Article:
It was an uneventful Saturday night. Snooker on the TV, which is always a bonus as it keeps my father happy. The central heating banged up high, to keep the January cold out.
I had stayed too long in the same position. And felt dehydrated, having long ago finished my caffeine drink. As I became hotter and hotter, my lethargy increased. I needed a big glass of water, but couldn’t be arsed to get off the sofa. Each minute of immobility chipping away further at my motivation. Dad was absorbed by the slow clicking of the coloured balls. My ceaseless fretting about him had stopped, temporarily. Why disrupt a peaceful moment?
“Kev, can you get me a toothpick please?”
All good things must end. So, I hoisted myself up, stood fully, and felt the dizziness come rushing. To steady myself, I reached towards the handle of the cupboard with the toothpicks, just a few feet away.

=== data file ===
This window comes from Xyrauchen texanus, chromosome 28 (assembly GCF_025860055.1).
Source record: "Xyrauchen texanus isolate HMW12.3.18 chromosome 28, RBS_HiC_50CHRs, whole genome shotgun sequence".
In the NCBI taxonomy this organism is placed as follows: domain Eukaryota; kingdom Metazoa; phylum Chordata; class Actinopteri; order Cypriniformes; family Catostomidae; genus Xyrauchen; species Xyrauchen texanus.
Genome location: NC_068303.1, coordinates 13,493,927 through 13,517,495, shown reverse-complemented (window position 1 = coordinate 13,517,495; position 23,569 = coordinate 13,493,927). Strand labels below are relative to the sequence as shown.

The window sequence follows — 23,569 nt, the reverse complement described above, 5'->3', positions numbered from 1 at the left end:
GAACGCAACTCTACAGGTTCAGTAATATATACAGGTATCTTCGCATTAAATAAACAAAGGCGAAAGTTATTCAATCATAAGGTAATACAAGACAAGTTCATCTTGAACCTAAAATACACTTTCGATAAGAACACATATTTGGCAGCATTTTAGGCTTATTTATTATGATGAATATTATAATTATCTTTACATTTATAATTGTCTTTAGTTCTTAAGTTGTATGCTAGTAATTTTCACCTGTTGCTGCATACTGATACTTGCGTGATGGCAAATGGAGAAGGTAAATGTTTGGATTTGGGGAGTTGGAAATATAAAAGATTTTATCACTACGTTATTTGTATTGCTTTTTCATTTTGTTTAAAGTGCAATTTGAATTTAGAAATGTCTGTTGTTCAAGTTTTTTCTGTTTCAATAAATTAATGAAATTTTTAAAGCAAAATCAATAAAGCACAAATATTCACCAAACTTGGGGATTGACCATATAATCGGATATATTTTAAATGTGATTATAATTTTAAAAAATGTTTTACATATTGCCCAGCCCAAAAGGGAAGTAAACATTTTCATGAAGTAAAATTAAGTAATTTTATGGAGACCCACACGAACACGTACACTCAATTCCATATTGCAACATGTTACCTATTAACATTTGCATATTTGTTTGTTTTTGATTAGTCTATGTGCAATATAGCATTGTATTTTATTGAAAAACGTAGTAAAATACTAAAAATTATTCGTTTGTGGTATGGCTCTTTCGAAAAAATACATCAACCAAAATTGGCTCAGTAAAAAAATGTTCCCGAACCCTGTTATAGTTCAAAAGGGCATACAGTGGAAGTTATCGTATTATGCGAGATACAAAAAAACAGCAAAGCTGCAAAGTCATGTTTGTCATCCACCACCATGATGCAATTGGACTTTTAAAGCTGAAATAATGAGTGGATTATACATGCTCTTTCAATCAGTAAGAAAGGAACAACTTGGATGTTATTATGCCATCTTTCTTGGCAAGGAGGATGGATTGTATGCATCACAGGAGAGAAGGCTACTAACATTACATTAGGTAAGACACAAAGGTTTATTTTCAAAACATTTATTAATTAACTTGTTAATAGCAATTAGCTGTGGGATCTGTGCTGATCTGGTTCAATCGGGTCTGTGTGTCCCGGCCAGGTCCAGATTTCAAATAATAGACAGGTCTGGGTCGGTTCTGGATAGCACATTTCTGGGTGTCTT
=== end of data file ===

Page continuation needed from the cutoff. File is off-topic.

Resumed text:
Then I was laying on the kitchen floor, next to the overturned bin. Shoulder and neck slightly numbed, vaguely painful. Unsure of this new world, but all instincts urging me to get up, get my bearings, assess the damage, see if any bones were broken. I forced myself to my feet, noticing Dad trying to raise himself to come to my aid, and hearing Maureen rush up the stairs.
The very weird thing was how good I felt. Everything was brand new. Adrenalin and endorphins smashing around my system, I could walk, could swing my bruised arm and shoulder. Could twist my neck. I was grinning nervously at my wife. Quivering a little with the shock.
Here’s the kicker. Despite the shaking, it felt not unlike coming out of a very deep meditation. Like the one described in Blog 231 (https://wordpress.com/post/thebiscuitfactoryonline.com/2413). There was a lingering legacy – if such a thing is possible – of two or three seconds of unconsciousness. Of going into the void and emerging with more of a feeling than a recollection. Touched, for the briefest of moments, by an indescribable sweetness.
Lots of me hurt for the next few days. The bin was twisted beyond repair and had to be thrown away. I’m fully aware of the luck that it cushioned my fall. Could have broken my collar bone or even my neck.
I’m so grateful that I didn’t seriously injure myself. Although it’s boring I’ve been drinking much more water in subsequent weeks.
But where did I go for those few seconds, as my body fell? It’s a gorgeous mystery.